Speaking of shopping, our stories this week feature fashion retailer Banana Republic looking at innovative ways to improve the in-store customer experience, Facebook making moves to “copy” popular Snapchat features, and the NFL having a change of heart and warming to the power of social media. Here is this week’s edition of the Things You Need to Know This Week.
As Snapchat continues to become a social media force and, as a result, increasingly significant to brands, analytics company Snaplytics, has introduced an insights tool that offers competitor analysis to enable brands to research and assess what their competitors are doing on the social platform and make better decisions about their Snapchat campaigns.
— MediaPost (@MediaPost) December 5, 2016
I love watching videos, and probably spend about two hours a day on average watching them. I would guess a lot of people out there watch more videos than I do, so when I saw this news from Business Insider I had to share it. Randall Stephenson, AT&T CEO, seems quite optimistic about video and thinks you’ll eventually be watching it nine hours a day. There is only so much time in a day you can devote to binge watching your favorite reality show, so if Stephenson is correct, that means people will spend about 38 percent of their lives watching video. If you’re one of those people who get the average eight hours of sleep per night, that’s over half your waking life. Kind of scary, isn’t it? AT&T CEO says you’ll eventually spend over half your waking life watching video via Business Insider
Popular photo sharing app Instagram, a Facebook company, is finally making it easier for users to banished trolls, spammers, and unwanted followers—thank goodness! Now users will be able to like comments and remove followers from private accounts and they’ll also have the ability to anonymously report suspect posts describing self-injury. According to Instagram’s co-founder and CEO Kevin Systrom, “These updates still mark the beginning. We will continue to work to maintain Instagram as a welcoming and safe place for everyone.” What are your thoughts on this new feature? I love it! via Instgram
As IT consultant and social media manager Charles Milander shared recently, it looks like Facebook is turning to its users to help identify misleading news sources. The trend of widespread fake news sources was particularly visible during the past 18-month Presidential campaign between Hillary Clinton and Donald Trump. That’s inherently dangerous as so many people rely on social media sites like Facebook for all their news and unfortunately, many believe everything they read online. After having its feet held to the fire on this issue, Facebook is finally going to take action—and enlisting users in the process.
Facebook is asking users` help to ID misleading news https://t.co/T16uYhAMCW
— Charles Milander (@charlesmilander) December 6, 2016
Mobile technology has come a long way in recent years and nowhere is that more evident than enhancing the retail in-store customer experience. Social marketing strategist Ted Rubin describes an interesting implementation by fashion retailer Banana Republic, who has partnered with a third party customer experience platform to deliver a more tech-friendly shopping experience. By going beyond producing the standard— a branded standalone app—Banana Republic is hoping to take the in-store experience to a whole new level.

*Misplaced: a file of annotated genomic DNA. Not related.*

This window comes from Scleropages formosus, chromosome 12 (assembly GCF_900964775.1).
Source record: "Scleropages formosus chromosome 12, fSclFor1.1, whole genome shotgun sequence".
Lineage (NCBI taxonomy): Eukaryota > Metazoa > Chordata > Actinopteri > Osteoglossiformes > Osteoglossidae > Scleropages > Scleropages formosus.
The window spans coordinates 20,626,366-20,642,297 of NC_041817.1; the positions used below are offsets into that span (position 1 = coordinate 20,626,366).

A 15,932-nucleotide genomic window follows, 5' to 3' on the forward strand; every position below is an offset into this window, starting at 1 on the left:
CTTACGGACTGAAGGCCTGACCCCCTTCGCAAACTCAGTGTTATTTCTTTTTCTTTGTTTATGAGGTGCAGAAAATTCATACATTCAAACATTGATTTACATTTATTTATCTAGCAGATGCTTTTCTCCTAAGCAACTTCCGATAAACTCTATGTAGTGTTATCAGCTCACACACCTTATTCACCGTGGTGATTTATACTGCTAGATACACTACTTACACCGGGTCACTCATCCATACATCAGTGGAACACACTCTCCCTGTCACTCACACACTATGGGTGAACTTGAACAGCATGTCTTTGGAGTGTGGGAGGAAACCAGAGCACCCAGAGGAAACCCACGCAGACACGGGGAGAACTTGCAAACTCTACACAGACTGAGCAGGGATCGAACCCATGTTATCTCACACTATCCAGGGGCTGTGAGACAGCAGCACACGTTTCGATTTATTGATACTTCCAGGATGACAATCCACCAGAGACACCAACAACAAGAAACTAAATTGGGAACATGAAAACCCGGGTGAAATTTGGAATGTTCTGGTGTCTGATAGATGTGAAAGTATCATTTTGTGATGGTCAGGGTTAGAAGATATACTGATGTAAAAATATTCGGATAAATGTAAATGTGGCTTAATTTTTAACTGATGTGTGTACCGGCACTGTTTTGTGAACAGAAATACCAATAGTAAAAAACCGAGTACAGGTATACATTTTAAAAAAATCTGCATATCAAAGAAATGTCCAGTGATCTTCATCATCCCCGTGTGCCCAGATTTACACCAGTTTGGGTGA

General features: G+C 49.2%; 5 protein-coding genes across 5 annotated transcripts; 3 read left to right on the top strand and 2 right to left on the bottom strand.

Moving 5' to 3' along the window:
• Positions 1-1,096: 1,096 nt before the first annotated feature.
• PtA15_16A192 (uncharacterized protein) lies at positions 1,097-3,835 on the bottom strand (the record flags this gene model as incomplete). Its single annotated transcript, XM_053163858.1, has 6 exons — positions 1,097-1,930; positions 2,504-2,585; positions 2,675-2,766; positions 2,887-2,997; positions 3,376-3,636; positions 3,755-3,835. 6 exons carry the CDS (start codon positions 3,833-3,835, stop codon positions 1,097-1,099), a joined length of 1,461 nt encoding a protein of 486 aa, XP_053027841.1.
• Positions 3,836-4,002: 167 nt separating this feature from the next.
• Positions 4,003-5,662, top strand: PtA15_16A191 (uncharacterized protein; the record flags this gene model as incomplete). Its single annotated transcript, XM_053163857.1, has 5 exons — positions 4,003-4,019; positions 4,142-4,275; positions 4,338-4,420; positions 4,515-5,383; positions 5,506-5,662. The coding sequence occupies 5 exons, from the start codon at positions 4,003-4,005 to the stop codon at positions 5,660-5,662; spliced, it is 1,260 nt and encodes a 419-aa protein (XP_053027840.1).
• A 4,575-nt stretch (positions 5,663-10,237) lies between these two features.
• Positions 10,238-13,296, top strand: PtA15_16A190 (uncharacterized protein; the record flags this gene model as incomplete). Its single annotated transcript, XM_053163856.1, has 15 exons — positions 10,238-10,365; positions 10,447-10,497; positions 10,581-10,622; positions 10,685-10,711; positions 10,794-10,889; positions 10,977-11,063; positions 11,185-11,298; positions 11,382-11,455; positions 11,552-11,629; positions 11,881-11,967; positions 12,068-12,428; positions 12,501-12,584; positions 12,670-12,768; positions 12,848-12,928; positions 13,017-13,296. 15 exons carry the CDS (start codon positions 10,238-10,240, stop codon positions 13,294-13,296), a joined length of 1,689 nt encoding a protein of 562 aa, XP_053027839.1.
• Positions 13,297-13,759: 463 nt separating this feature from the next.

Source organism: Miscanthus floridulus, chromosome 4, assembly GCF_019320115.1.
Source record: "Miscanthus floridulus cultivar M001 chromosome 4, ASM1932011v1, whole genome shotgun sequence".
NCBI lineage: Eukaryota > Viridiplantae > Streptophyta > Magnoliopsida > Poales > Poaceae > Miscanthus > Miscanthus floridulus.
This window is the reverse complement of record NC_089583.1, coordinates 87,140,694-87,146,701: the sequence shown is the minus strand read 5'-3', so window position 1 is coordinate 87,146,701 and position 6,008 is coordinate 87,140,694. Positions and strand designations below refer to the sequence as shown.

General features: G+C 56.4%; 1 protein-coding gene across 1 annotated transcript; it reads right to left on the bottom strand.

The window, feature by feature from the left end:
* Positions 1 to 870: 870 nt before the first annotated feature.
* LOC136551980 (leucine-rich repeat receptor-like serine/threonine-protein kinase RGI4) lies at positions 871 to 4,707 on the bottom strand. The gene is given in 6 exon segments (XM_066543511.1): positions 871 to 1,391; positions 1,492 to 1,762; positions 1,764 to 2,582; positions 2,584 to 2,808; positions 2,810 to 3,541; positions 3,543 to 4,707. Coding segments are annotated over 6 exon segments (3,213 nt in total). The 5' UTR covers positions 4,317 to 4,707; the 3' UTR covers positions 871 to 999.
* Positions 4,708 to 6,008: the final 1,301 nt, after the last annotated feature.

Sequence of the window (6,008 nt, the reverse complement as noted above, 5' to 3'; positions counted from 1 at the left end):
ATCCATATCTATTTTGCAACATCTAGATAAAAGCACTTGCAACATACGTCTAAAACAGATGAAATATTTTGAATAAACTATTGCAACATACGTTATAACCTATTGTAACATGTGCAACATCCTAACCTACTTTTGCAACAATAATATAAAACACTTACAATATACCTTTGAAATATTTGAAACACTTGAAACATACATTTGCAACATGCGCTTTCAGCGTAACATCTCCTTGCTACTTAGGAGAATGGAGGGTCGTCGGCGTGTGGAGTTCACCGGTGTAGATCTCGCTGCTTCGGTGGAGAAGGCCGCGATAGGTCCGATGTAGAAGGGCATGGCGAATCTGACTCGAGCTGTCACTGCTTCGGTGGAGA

Shopping can be dreadful and can easily get you frustrated when you are in a clothing store and cannot find the sales representative. If you are at Banana Republic and have a question, you can access a live chat function directly from the app. Just as live chat allows us to avoid a phone call when seeking answers online, in-store live chat allows for fewer interruptions during shopping.
— Ted Rubin (@TedRubin) December 9, 2016
It’s no secret that Facebook sees the meteoric rise of popular messaging app Snapchat as a direct threat to its increasing dominance of the social media space. Critics have accused Facebook of outright copying popular features of Snapchat’s platform in order to bolster its competitive position. The latest example of this emulation strategy is a new Facebook feature called “Collections,” which closely resembles Snapchat’s Discover offering. This latest effort looks like another attempt to distinguish between high-quality, vetted content from established media outlets and the recent deluge of low-quality, fake news stories that have been dominating recently. via Business Insider
The NFL, sometimes known as the “No Fun League,” and certainly perceived as a bit of a bonehead as it relates to social media, is changing its social media policy yet again. Only a few weeks ago, the NFL enacted a rather perplexing social media policy that severely restricted what content teams could post. Teams could be fined up to $100,000 for posting certain in-game video footage or GIFs to their social media accounts, which seems incredibly short-sighted for a league struggling to remain relevant to a new generation of fans. The media coverage of the news did not go over well, which seems to have prompted a change of heart. In this post shared by Yahoo Finance writer Daniel Roberts, the changes include a “test agreement” between the NFL and Giphy, the free GIF server, which will last until June 2017. Is this a sign that the NFL is finally ready to fully embraced social media? Time will tell.
— Daniel Roberts (@readDanwrite) December 2, 2016